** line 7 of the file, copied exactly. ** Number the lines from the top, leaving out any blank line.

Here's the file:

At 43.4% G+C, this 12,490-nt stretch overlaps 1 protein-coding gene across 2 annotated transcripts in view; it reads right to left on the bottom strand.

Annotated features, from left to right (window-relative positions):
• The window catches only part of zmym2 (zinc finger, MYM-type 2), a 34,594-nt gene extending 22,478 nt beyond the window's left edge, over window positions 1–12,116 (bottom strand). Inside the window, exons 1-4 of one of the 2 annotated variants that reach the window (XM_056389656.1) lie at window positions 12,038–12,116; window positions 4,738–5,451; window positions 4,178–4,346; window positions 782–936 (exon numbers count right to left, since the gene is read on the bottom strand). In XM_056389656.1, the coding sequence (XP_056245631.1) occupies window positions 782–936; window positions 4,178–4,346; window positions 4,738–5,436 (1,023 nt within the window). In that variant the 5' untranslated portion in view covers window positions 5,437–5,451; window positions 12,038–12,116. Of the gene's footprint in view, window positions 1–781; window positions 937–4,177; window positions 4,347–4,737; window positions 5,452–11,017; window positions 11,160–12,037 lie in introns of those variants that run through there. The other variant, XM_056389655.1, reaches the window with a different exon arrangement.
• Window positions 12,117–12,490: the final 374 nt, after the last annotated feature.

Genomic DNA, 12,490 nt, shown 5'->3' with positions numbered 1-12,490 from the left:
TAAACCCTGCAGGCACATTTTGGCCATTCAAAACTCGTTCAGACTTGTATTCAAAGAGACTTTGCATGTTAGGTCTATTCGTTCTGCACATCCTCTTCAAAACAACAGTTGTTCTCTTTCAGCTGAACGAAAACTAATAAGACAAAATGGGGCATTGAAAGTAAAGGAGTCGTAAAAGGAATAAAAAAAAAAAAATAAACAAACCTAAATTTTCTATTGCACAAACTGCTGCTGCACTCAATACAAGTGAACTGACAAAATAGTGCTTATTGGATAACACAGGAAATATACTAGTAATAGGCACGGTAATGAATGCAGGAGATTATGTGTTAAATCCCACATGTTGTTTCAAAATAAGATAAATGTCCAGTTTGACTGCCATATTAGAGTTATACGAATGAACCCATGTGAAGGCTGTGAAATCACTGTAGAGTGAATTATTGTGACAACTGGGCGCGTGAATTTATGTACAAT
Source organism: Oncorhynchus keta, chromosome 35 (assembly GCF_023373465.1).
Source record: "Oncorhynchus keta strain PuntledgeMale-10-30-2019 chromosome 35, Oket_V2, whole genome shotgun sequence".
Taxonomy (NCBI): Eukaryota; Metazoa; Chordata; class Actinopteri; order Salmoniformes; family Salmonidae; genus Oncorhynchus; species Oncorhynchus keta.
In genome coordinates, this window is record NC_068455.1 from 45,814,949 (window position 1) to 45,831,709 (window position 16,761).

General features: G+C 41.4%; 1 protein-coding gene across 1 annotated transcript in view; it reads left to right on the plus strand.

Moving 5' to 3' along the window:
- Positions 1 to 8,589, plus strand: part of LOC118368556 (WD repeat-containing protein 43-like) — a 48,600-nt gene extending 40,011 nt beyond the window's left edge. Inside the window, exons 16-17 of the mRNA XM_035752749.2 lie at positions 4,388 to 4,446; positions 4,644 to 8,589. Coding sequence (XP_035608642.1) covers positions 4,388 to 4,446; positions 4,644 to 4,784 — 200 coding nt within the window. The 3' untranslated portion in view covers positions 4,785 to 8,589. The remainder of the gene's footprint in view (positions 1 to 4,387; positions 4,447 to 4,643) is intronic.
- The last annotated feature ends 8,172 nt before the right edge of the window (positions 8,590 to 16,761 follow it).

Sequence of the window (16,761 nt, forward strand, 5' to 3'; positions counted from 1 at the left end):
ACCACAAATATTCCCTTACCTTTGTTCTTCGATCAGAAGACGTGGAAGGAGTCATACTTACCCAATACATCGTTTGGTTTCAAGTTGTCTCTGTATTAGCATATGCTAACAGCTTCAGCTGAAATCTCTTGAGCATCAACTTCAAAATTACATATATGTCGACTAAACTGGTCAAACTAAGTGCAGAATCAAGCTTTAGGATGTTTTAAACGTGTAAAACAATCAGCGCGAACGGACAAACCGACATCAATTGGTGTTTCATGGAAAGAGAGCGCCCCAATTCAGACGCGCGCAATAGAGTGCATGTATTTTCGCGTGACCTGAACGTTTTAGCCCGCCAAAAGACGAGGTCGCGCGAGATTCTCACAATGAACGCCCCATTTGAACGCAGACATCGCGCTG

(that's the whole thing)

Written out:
Source organism: Oncorhynchus keta, chromosome 35 (assembly GCF_023373465.1).